BEIRUT: Independent unions, women’s nationality rights, civil marriage, justice for the disappeared – causes once considered lost are being successfully championed in Lebanon’s judiciary after years of being shunted aside.
“It’s what we call strategic litigation, to get a change in policy,” said Nizar Saghieh, a well-known lawyer and activist who has represented many such cases. “I believe that having a government and a Parliament who ... are more attached to the protection of their interests than the protection of the public interest [means] yes, the judiciary may be a good arena to defend a cause.”
Many of these claims can be loosely gathered under the umbrella of “civil society.” While civil society has become something of a catchall phrase, legal professionals and activists who spoke to The Daily Star repeatedly invoked the civil state as one in which the rights of citizens as individuals trump their rights as members of a particular religious sect.
What most of these causes have in common, from women’s citizenship to investigating mass graves from the Civil War, is that they been dismissed as a threat to the country’s sectarian power-sharing agreement.
Over time, the few activists, lawyers, notaries, judges and even politicians who have been working toward empowering individual over collective rights have built up a network of like-minded individuals in strategic positions, although each is mindful to maintain boundaries or else risk endangering their tenuous gains.
“As professionals, we cannot call ourselves activists,” said Joseph Bcharra, the notary who certified the country’s first civil marriage contract. “We have a professional duty to provide a legal service. We can say that in the administration, there are people who are ready to implement the law and grant people their rights.”
Civil society, labor and women’s rights movements have scored a number of legal victories in recent years.
In 2009, Lebanese national Samira Souweidan successful petitioned a court to grant her four children Lebanese citizenship even though her late husband was Egyptian. The state appealed the ruling, and the case is currently pending in the Court of Cassation, the highest appeals court.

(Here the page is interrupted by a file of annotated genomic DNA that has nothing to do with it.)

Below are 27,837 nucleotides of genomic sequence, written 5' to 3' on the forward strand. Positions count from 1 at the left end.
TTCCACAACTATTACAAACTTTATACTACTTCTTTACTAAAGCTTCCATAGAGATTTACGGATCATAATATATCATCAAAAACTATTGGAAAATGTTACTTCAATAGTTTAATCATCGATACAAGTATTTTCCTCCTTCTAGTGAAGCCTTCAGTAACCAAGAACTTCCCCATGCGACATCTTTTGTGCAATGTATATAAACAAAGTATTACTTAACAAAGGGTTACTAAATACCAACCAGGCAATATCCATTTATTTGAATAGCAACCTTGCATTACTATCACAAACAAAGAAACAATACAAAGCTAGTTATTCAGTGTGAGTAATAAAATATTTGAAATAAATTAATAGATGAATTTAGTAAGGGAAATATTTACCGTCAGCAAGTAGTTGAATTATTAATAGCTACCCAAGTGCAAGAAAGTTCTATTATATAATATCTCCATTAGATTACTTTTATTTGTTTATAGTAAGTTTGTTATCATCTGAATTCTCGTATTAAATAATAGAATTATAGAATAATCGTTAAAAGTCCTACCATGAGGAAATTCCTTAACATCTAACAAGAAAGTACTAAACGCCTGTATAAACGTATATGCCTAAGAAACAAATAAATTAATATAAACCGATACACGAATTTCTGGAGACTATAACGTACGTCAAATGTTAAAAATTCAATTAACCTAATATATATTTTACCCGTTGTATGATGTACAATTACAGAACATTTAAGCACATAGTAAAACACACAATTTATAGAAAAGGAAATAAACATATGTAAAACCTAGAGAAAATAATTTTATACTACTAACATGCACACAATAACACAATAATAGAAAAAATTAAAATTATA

Last year, a court sided with employees of the supermarket chain Spinney’s in their struggle to form an independent union, and a few weeks ago, the Justice Ministry’s Higher Consultative Committee approved the civil marriage contract of Kholoud Succariyeh and Nidal Darwish. The couple is now waiting for the Interior Ministry to formally recognize the marriage.
Saghieh himself recently succeeded in winning the right to have a forensic expert examine an alleged mass grave in the Baabda village of Shabanieh that was previously sealed off by authorities.
He is suing on behalf of the Committee for the Families of the Disappeared, which represents some of the families of the over 17,000 people who went missing in Lebanon, mostly during the Civil War. The lawyer hopes the evidence gathered by the forensic expert will be a first step toward opening Shabanieh and other alleged mass graves scattered throughout the country. The final verdict in expected sometime in the next few months.
“We hope that even if we don’t win the case, [the judiciary] can become the theater for such causes,” said Saghieh. “Strategic litigation is a new phenomenon in Lebanon. When the government opposes such causes more people will look toward other possibilities, and the judiciary is one of those possibilities.”